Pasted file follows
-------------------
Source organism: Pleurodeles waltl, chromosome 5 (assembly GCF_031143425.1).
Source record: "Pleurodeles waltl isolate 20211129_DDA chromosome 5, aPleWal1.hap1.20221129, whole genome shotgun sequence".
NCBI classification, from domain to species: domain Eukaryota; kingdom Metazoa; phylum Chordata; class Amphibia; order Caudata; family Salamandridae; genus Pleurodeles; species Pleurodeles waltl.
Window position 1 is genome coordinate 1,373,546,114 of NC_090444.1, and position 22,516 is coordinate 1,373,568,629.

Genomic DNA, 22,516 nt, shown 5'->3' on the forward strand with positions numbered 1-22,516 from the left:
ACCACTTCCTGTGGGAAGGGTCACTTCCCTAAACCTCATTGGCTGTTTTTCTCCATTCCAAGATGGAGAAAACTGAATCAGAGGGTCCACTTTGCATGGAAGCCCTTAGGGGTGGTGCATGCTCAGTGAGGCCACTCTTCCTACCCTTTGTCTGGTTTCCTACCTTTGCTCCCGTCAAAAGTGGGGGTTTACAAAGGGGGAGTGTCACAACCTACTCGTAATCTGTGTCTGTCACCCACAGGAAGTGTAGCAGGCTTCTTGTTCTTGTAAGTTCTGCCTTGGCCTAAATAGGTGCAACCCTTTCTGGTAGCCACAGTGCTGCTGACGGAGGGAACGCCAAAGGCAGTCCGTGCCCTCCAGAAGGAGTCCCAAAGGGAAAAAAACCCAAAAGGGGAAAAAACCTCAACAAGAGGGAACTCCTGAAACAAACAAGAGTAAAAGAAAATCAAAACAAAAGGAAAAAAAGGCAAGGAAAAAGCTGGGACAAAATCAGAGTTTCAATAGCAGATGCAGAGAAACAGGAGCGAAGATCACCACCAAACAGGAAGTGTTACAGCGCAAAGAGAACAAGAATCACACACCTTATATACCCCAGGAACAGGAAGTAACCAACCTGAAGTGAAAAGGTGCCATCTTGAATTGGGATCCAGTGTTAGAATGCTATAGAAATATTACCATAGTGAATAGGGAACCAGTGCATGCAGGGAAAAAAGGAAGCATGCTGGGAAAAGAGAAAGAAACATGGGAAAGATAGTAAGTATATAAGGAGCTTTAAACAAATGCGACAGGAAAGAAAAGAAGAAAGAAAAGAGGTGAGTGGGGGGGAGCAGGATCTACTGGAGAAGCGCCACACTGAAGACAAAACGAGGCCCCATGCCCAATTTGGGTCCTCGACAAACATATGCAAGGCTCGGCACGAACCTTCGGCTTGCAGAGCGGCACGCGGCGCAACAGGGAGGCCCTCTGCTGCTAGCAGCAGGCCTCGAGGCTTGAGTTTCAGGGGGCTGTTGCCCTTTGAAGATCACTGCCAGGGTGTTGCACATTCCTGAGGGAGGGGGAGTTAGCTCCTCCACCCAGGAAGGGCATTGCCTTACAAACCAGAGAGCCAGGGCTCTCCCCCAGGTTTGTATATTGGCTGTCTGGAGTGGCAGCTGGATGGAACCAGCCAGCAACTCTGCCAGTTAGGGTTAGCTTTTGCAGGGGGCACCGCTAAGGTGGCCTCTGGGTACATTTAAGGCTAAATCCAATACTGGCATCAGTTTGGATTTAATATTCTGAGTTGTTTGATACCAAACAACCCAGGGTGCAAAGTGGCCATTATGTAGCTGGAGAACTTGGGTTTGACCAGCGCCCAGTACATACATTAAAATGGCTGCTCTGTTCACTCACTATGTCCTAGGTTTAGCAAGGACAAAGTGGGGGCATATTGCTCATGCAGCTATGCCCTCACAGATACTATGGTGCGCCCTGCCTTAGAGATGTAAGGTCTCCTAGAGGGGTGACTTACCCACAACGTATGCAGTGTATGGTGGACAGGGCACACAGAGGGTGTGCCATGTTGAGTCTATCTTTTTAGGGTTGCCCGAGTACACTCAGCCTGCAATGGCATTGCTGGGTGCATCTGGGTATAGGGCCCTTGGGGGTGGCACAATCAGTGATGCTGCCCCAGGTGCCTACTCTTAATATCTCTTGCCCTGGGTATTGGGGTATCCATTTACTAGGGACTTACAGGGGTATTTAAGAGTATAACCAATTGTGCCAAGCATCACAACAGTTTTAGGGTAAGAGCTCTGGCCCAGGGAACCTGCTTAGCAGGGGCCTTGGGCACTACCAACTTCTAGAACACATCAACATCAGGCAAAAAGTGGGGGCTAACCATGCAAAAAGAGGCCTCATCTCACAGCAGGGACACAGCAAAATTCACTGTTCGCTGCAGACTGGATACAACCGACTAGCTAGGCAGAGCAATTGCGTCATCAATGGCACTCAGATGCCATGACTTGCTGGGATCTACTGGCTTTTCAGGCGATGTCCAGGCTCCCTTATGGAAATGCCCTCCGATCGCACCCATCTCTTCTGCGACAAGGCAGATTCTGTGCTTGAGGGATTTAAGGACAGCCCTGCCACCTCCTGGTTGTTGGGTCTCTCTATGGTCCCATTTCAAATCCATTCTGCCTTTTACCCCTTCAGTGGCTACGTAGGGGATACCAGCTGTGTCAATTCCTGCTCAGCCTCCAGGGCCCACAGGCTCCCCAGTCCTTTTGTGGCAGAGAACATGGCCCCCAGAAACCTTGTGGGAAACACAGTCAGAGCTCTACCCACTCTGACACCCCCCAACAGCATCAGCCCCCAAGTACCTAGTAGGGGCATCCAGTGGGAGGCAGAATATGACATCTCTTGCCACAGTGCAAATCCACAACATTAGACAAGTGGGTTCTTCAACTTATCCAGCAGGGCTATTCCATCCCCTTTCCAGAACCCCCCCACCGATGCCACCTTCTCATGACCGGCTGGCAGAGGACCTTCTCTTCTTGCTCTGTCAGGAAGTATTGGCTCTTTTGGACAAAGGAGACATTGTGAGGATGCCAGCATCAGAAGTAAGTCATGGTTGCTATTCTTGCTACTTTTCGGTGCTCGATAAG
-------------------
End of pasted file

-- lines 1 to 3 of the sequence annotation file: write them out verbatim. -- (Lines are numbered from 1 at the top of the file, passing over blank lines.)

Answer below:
Source organism: Pleurodeles waltl, chromosome 5 (assembly GCF_031143425.1).
Source record: "Pleurodeles waltl isolate 20211129_DDA chromosome 5, aPleWal1.hap1.20221129, whole genome shotgun sequence".
NCBI classification, from domain to species: domain Eukaryota; kingdom Metazoa; phylum Chordata; class Amphibia; order Caudata; family Salamandridae; genus Pleurodeles; species Pleurodeles waltl.